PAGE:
Two French doctors have been blasted for racism after one of them suggested trialing a tuberculosis vaccine in Africa to determine whether it could combat the coronavirus, according to a new report.

The comments came during a debate on the French TV channel LCI, the BBC reported. Camille Locht, head of research at the Inserm health research group, had mentioned conducting a trial of the BCG vaccine in Europe and Australia.

“If I can be provocative,” responded Jean-Paul Mira, head of intensive care at Cochin Hospital in Paris, “shouldn’t we be doing this study in Africa, where there are no masks, no treatments, no resuscitation?”

“A bit like as it is done elsewhere for some studies on AIDS,” the doctor added, according to the report.

“In prostitutes, we try things because we know that they are highly exposed and that they do not protect themselves.”

Mira had earlier suggested that the study might not work as planned on health care workers in Europe and Australia, because they have access to personal protective equipment, guarding them from the contagion.

“You are right,” Locht responded.

“We are in the process of thinking about a study in parallel in Africa,” he said, referencing the studies underway in other continents.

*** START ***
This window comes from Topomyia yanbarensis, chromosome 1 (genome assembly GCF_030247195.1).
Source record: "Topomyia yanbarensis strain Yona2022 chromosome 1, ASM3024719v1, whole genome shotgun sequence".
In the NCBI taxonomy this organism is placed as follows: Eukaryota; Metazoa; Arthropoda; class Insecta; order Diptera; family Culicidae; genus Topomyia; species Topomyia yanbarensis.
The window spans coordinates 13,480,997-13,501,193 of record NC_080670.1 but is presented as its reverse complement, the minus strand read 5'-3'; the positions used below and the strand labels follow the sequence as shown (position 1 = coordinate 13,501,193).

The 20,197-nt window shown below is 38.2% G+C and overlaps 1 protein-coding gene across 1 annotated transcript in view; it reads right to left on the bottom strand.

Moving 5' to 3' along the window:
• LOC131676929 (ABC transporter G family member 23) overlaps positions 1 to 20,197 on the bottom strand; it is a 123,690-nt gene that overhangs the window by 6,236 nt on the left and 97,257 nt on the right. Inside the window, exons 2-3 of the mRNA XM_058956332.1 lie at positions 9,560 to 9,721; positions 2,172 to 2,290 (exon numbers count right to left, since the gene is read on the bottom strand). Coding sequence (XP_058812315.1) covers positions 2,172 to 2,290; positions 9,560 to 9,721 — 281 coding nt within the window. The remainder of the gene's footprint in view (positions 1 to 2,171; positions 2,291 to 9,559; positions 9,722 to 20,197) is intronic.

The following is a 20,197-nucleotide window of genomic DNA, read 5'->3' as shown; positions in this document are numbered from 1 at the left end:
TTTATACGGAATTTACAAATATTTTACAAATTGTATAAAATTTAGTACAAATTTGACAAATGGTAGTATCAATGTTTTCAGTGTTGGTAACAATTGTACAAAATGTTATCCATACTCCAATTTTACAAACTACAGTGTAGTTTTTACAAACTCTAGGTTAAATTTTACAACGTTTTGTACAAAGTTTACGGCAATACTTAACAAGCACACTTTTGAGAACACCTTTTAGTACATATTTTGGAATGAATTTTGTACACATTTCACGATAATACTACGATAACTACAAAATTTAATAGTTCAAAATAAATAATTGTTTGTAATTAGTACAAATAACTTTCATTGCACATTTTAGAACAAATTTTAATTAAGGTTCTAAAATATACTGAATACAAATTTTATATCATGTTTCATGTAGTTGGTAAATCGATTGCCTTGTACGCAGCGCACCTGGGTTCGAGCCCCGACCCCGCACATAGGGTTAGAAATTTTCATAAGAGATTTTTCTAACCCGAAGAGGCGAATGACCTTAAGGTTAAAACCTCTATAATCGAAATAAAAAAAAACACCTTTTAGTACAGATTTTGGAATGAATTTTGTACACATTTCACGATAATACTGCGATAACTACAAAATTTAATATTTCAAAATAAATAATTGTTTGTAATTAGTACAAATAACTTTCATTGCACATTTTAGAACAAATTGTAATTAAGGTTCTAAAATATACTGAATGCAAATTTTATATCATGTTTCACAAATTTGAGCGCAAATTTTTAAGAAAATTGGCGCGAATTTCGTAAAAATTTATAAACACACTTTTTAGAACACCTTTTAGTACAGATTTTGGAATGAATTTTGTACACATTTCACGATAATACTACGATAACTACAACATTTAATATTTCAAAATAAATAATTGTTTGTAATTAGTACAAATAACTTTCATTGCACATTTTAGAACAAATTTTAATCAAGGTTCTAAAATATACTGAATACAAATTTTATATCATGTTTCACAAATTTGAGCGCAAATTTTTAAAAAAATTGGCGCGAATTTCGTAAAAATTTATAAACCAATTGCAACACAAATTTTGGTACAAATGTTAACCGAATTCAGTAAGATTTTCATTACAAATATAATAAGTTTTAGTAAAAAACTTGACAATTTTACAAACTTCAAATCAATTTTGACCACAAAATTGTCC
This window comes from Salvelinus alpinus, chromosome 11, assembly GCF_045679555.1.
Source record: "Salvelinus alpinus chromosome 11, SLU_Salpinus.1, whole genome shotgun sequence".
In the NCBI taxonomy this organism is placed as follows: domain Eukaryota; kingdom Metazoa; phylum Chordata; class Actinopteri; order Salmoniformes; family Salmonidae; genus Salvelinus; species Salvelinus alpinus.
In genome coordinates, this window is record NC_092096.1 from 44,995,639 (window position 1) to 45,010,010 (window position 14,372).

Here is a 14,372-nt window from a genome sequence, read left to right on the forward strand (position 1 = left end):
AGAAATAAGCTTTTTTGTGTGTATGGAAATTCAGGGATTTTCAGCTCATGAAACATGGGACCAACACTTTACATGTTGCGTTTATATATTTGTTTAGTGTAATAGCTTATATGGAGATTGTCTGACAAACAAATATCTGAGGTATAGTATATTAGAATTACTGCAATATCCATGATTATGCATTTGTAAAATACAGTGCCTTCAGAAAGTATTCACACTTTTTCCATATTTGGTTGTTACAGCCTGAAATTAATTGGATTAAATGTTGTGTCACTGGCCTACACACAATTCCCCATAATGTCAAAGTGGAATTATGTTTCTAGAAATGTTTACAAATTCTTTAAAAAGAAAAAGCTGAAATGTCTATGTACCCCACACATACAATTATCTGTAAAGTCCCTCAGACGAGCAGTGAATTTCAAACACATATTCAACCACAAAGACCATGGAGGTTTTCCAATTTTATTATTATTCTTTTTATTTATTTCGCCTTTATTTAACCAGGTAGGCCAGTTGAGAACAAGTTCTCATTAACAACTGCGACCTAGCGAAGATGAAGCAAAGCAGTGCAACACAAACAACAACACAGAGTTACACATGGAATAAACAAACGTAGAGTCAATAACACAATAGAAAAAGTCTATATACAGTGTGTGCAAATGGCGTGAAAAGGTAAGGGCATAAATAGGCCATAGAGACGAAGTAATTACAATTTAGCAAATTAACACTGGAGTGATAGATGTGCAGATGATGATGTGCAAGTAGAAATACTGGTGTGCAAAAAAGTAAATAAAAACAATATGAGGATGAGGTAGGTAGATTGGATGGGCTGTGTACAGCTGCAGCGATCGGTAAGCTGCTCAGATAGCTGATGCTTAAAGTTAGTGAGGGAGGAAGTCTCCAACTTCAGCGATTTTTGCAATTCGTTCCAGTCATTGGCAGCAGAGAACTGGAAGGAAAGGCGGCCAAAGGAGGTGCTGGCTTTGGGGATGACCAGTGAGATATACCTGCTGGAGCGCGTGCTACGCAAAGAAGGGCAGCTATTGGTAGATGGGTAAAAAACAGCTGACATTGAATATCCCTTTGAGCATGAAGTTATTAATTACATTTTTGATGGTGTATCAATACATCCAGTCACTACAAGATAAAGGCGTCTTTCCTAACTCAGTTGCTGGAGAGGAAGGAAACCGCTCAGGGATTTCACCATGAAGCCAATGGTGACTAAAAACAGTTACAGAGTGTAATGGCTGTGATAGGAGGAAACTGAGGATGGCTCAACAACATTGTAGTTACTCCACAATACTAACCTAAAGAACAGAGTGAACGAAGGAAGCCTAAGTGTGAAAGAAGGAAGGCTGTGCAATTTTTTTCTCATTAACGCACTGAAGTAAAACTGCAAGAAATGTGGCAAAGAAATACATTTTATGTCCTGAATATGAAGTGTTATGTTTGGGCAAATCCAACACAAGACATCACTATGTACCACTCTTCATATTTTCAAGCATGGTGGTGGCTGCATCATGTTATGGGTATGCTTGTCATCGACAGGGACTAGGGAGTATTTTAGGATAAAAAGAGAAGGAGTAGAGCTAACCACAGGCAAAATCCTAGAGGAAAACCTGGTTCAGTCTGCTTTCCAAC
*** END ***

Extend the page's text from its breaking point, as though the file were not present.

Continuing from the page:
Two former soccer players in Africa blasted the doctors for their comments.

“It is totally inconceivable we keep on cautioning this,” Didier Drogba tweeted. “Africa isn’t a testing lab. I would like to vividly denounce those demeaning, false and most of all deeply racist words.”

“Africa is not your playing ground,” Samuel Eto’o wrote on Instagram.

But in a statement obtained by the BBC, Inserm said the recorded debate was “the subject of erroneous interpretations.”

“Clinical trials to test the efficacy of the BCG vaccine against COVID-19 are… about to be launched in European countries and in Australia,” it said.

“If there is indeed a reflection around a deployment in Africa, it would be done in parallel with these. Africa must not be forgotten or excluded from research because the pandemic is global.”

More than 7,000 coronavirus cases, and 290 deaths have been confirmed in Africa — though there are concerns many more have been infected.